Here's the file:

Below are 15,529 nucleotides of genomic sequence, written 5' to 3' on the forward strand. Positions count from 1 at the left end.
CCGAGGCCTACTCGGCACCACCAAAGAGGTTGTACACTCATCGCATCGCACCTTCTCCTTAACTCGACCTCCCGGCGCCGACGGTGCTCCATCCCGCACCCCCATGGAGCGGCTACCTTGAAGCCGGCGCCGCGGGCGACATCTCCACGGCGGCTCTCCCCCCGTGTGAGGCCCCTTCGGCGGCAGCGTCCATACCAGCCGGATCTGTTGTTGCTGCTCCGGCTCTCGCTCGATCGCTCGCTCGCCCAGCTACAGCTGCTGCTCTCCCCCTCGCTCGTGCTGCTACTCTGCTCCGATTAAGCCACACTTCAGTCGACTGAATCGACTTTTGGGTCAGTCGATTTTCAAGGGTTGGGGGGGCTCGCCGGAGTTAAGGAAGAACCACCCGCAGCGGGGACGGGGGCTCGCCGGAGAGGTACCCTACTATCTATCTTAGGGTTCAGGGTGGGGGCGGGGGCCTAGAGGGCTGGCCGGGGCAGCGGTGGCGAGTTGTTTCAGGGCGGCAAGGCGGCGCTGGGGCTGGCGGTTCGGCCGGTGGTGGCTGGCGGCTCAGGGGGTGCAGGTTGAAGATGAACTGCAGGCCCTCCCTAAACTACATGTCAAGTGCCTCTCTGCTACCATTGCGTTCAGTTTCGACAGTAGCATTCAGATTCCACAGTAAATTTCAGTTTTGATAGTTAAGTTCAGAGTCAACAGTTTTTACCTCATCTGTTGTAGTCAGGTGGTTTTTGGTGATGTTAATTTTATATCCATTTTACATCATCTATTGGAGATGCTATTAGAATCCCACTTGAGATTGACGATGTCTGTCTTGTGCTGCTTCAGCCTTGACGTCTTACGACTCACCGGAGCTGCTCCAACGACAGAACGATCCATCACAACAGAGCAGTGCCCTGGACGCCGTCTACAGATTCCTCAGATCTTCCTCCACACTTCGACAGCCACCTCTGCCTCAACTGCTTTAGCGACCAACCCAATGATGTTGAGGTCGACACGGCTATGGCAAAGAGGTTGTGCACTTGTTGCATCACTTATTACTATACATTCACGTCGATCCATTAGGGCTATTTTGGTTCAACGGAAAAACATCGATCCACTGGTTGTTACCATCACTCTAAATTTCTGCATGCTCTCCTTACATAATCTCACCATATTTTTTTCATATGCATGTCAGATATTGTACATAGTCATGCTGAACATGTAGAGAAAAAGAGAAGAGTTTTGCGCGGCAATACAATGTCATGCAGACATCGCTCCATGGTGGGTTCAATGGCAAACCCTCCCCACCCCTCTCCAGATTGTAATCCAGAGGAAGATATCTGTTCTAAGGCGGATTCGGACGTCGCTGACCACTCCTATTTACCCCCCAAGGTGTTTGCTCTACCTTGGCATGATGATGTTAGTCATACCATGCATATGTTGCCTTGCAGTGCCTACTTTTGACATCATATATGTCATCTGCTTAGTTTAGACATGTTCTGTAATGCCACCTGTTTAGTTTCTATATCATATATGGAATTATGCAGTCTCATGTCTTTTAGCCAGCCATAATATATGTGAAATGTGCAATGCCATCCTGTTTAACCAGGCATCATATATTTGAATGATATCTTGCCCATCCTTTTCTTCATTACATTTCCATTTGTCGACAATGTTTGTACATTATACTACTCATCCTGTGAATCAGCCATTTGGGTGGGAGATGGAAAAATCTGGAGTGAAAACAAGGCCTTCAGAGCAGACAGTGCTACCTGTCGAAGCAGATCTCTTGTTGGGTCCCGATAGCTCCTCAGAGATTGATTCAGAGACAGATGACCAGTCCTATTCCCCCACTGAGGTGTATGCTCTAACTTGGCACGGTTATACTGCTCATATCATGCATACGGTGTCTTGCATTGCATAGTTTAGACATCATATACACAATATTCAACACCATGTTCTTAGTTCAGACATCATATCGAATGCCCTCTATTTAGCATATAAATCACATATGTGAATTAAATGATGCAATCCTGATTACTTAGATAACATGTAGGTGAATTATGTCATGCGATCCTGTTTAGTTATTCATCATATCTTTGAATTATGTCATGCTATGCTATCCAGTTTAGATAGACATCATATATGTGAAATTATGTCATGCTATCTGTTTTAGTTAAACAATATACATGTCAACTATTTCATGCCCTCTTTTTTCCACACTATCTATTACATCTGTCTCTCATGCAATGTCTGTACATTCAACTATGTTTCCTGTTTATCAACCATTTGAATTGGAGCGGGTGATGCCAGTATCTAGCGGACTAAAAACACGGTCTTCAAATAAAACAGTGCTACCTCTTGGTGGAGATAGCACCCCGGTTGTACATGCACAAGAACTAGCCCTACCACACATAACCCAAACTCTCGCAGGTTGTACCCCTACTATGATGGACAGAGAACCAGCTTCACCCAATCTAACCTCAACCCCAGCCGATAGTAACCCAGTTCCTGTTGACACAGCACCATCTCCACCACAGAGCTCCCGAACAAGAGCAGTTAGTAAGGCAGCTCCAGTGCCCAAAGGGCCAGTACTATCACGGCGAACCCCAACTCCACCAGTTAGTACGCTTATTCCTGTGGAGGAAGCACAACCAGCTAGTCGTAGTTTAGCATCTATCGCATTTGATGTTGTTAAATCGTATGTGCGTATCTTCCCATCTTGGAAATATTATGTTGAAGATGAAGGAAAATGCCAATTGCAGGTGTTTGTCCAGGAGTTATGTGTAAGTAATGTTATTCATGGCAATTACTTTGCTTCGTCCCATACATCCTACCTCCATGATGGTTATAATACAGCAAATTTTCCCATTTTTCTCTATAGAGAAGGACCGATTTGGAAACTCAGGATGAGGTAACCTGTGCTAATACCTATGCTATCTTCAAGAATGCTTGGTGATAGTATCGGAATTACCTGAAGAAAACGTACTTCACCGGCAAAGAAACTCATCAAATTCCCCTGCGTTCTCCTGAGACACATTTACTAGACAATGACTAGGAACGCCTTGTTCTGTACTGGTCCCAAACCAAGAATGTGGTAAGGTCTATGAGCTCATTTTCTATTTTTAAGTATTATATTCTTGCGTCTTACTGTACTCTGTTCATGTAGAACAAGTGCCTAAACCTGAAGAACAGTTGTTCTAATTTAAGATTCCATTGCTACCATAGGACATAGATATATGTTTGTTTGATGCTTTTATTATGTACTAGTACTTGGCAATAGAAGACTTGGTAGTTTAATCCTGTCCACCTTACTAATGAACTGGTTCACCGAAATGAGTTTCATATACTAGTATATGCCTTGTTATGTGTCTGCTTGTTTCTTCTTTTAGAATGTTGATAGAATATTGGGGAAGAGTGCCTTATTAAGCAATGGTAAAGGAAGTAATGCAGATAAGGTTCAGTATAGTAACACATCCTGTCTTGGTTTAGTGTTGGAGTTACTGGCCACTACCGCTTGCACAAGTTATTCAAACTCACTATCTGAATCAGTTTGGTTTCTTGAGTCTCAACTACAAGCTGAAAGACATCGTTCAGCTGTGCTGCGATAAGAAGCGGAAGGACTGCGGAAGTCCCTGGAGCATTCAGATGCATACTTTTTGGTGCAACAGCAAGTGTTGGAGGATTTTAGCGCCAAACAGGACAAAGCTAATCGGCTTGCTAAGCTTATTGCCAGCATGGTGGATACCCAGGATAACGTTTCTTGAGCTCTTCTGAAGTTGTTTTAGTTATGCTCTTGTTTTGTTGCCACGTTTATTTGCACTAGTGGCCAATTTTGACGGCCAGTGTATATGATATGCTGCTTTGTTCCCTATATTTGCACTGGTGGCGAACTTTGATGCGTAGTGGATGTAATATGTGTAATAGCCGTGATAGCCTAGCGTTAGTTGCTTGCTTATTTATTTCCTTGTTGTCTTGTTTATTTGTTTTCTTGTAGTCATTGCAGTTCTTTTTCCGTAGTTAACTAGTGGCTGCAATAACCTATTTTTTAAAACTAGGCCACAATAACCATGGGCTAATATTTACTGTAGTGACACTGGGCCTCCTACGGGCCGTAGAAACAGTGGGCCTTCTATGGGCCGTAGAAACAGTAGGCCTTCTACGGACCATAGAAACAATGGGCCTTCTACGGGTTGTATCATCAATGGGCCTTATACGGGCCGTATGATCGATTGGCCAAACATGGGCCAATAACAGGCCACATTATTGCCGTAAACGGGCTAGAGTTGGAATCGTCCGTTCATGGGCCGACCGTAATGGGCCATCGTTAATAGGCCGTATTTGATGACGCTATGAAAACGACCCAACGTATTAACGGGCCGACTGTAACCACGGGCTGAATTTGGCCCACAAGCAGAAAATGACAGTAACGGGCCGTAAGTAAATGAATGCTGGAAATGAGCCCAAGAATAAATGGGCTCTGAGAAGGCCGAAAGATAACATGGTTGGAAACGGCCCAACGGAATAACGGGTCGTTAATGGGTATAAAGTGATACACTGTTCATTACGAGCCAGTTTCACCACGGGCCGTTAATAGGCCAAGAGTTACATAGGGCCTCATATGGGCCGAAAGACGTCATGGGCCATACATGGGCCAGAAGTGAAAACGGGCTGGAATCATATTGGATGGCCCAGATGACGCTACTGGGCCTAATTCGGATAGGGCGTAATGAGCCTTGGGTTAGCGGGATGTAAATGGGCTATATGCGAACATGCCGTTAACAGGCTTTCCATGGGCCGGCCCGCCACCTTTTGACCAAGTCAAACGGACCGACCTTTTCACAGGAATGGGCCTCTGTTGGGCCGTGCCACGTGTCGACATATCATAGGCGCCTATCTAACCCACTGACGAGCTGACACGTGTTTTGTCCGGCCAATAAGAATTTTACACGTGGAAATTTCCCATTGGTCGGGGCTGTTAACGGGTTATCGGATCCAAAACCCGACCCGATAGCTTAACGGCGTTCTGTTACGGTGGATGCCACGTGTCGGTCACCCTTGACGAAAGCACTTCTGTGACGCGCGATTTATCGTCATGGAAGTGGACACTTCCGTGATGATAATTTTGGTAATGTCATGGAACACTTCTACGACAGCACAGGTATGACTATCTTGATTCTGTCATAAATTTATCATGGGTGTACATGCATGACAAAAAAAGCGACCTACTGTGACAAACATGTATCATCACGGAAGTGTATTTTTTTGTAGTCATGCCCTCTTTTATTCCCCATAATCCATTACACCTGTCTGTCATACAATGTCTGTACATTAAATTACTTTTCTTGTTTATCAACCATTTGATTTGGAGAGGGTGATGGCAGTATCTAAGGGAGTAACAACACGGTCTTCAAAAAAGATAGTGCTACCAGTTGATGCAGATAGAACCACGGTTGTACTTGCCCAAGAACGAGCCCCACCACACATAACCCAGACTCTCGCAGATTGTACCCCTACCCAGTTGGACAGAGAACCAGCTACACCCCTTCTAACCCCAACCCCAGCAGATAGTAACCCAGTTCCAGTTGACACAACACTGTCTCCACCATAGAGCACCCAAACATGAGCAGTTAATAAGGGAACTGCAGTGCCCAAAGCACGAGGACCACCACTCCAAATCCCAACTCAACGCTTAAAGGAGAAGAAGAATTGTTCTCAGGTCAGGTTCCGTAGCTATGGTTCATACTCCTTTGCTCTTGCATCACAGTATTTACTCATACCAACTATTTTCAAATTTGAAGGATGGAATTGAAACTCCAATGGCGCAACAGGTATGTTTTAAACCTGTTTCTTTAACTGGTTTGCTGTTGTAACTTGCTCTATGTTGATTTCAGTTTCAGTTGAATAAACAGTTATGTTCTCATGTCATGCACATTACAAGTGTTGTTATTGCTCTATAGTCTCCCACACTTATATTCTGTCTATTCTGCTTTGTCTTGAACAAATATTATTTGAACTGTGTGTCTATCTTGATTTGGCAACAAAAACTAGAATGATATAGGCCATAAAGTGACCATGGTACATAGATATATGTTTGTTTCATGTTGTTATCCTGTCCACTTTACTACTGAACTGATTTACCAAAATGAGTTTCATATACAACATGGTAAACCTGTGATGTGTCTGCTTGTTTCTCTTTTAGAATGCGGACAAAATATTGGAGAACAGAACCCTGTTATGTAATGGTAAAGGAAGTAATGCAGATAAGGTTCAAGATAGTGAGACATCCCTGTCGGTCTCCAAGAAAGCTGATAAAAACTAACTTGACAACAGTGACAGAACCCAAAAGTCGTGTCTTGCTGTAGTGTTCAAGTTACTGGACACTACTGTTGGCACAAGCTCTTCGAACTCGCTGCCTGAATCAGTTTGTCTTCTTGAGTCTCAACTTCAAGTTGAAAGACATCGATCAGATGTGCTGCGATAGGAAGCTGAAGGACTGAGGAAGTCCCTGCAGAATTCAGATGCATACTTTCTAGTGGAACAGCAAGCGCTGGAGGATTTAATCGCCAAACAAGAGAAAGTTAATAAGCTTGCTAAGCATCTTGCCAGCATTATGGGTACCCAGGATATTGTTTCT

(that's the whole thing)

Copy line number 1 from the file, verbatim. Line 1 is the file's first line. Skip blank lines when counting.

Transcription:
Below are 15,529 nucleotides of genomic sequence, written 5' to 3' on the forward strand. Positions count from 1 at the left end.